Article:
ISP-A : 4mbps (1:1) fiber leased line static IP address and ISP-B : 20mbps (1:8) fiber connection with dynamic IP address.

Little context to the situation, currently we have only one ISP (ISP-A) and as the bandwidth is not sufficient for everyone (around 25people browsing & accessing AWS/Azure) so our plan is to add another ISP to our local network so that everyone can browse/mail without complaining about bandwidth issues. ISP-B costs less than ISP-A for 20mbps as it's not a 1:1 connection and they don't have any SLA with us. Our office is divided into Devs and Non Dev users.

Dev Users

  • Majority on LAN & 3 on WiFi
  • Connect to AWS/Azure (needs to be connected as a fixed IP for incoming firewall policies for Instances).
  • Need to browse the internet (doesn't matter if IP is fixed at this point). Most of them do SO/Git/Bitbucket/YT etc.

Non Dev Users

  • Majority on WiFi & 3 on LAN
  • Browse the internet, use mail/hangouts/skype/teamviewer and don't need any static IP for whatever they use.

Once we get the 2nd ISP-B, I would like to channel all browsing traffic to ISP-B (20mbps) & all the devs connect to AWS/Azure via ISP-A (4mbps) for SSH. So my plan was to set ISP-A as WAN1 and ISP-B as WAN2, Eg:


What needs to be done is, everyone uses the internet via ISP-B. Devs use SSH (Port 22), Database connections (Port 5432) and some other ports which require static IP via ISP-A.

Equipment in use

  1. CISCO SG300-58 managed switch
  2. TP-Link single WAN Router
  3. 3x Ubiquiti Unifi APs

Proposed Equipment for Purchase

  1. Ubiquiti USG-Pro4 (to do Dual WAN)
  2. 2x more Ubiquiti Unifi APs

Total Devs : 10 Total Non Devs : 25

Instead of changing their default gateway, how can I make them use the internet (Browse) via WAN2 without setting up a Proxy Server?


So I got this done using a USG-Pro-4.

A custom rule needs to be implemented for this via SSH as the UI for it is not complete at this stage to manage these rules.

The idea is to Send port 22,5432 out via WAN2 and keep Internet traffic on WAN1.


  1. Cisco-SG300-52 - Doing DHCP -
  2. Unifi USG-Pro-4 - Dual WAN Router on -
    1. WAN1 : Fiber mux on
    2. WAN2 : - Fiber to LAN media converter on
  3. Unifi AP - 3x Nos, get addresses via DHCP, unifi controller is used to manage groups/SSID etc.

Overview of implementation

  • LAN1 :
  • WAN1 : Gateway :
  • WAN2 : Gateway :

All traffic going from LAN1 out on port 22 and 5432 is sent out via WAN2 using the following rule on the USG-Pro-4, this allows browing to happen via the 20mbps line and all Database related work and SSH to happen via WAN2 (Static IP).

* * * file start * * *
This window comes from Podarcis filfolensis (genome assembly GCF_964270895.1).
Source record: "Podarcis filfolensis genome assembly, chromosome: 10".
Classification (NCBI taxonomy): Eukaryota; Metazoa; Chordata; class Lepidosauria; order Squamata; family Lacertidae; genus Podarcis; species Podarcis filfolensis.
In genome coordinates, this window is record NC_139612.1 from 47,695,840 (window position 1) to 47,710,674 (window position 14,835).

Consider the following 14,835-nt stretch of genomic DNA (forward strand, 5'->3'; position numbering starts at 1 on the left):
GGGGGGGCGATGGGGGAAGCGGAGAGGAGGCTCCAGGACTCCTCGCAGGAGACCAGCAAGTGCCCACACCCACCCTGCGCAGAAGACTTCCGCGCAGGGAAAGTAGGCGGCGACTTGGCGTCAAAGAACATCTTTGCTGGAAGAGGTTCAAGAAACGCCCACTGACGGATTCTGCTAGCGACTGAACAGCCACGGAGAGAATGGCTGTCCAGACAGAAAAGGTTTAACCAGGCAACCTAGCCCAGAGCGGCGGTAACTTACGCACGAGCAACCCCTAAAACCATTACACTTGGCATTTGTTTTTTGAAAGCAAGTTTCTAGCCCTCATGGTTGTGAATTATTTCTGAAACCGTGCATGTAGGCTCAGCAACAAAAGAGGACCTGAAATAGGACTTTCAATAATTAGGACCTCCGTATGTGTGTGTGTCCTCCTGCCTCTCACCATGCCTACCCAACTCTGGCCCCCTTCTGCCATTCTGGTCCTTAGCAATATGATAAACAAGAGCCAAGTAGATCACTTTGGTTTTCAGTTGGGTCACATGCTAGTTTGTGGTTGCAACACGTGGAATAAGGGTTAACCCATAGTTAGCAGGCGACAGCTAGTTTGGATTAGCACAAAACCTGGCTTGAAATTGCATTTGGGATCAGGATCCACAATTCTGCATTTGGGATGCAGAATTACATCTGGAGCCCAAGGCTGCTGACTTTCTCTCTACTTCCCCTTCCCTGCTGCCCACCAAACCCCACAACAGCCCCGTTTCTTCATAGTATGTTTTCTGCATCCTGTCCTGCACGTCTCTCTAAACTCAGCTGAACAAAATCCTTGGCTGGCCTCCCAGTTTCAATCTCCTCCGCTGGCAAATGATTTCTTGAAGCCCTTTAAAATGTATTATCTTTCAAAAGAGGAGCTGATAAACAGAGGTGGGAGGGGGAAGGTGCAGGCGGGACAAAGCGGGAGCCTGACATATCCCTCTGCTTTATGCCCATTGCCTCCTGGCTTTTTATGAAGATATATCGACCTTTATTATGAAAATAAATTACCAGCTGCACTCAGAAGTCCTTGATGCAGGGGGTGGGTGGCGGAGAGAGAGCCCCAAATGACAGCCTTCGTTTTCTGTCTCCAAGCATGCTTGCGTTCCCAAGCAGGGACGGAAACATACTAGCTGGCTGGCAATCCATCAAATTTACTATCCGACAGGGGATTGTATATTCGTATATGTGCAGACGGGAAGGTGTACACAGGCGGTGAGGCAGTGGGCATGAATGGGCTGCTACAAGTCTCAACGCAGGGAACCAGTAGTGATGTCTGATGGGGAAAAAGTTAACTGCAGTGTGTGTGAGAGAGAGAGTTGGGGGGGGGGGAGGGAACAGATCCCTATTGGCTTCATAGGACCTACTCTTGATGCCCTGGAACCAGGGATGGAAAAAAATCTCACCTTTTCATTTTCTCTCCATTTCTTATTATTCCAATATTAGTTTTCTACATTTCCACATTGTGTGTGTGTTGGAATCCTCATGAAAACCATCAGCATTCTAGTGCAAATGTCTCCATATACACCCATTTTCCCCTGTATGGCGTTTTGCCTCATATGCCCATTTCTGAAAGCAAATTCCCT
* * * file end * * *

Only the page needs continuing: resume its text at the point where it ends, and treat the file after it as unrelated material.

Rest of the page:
Example Configuration for the USG-Pro-4

set protocols static table 1 route next-hop
set firewall modify LOAD_BALANCE rule 2950 action modify
set firewall modify LOAD_BALANCE rule 2950 modify table 1
set firewall modify LOAD_BALANCE rule 2950 source address
set firewall modify LOAD_BALANCE rule 2950 destination port 22
set firewall modify LOAD_BALANCE rule 2950 protocol tcp

You can use this Link to access the entire thread for configuration. A big tank you to UBNT-jaffe.


There is no easy way to split the internet in half without also splitting your networks in half. Good news is that this sounds pretty much like what you were expecting to have to do anyway.

If you have VLAN100 set to use ISP A and VLAN200 set to use ISP B, then you can do inter-vlan routing to get full LAN access for both networks, and set your default gateways to the respective ISPs to control the internet access.

Now, if you wanted to do this so that all of your developers and non-developers were on the correct VLANs regardless of whether they were plugged in or on WiFi, there are multiple ways of achieving this.

For your WiFi, you could use WPA2-Enterprise authentication with a RADIUS server that specifies which vlan to put the user on. Essentially instead of having the same shared key to connect to the WiFi, users connect with a username and password. The username they provide indicates which VLAN they will be put onto. Ubiquiti UniFi (good choice, btw) can absolutely do this.

The other option for WiFi would just be to have two SSIDs, one on each VLAN, and you just instruct your staff to connect to one or the other. UniFi can also do this very easily.

For your wired connections, you can use 802.1x port-based network access control. Essentially this is similar to WPA2-enterprise. When a user plugs into the network, the operating system detects that you need to do 802.1x authentication and prompts the user for a network username/password (or it passes one through in the case of Active Directory and Windows). Once authenticated, 802.1x will put the user on the appropriate VLAN. This way users can plug in wherever they want and still end up on the right network.

The other option, if your users are static, is to just manually assign port-based VLANs to their ethernet port and that way anyone who sits down and plugs into a given port will end up on one of the two networks.

With this setup, the devs would connect to AWS/Azure directly via Terminal/Putty without any issues but they would also browse via the same gateway which would be slower.

This is a difficult problem to overcome. If you have a very specific set of IP addresses you are connecting to, then some routing rules could come in handy. But what tends to happen then is if you have a basic SPI firewall they will often drop the return connections because they didn't see them get initiated (asynchronous routing).

But it sounds like the devs are not going to be any worse off than they are now. Right now you're shoving 35 people down the one 4Mbps pipe. Now you're only shoving 10 people down that pipe, so it might still be a win.

  • Hey Shannon, I managed to solve the issue above. Really appreciate your thoughts. – user2967920 Jun 22 '17 at 9:18

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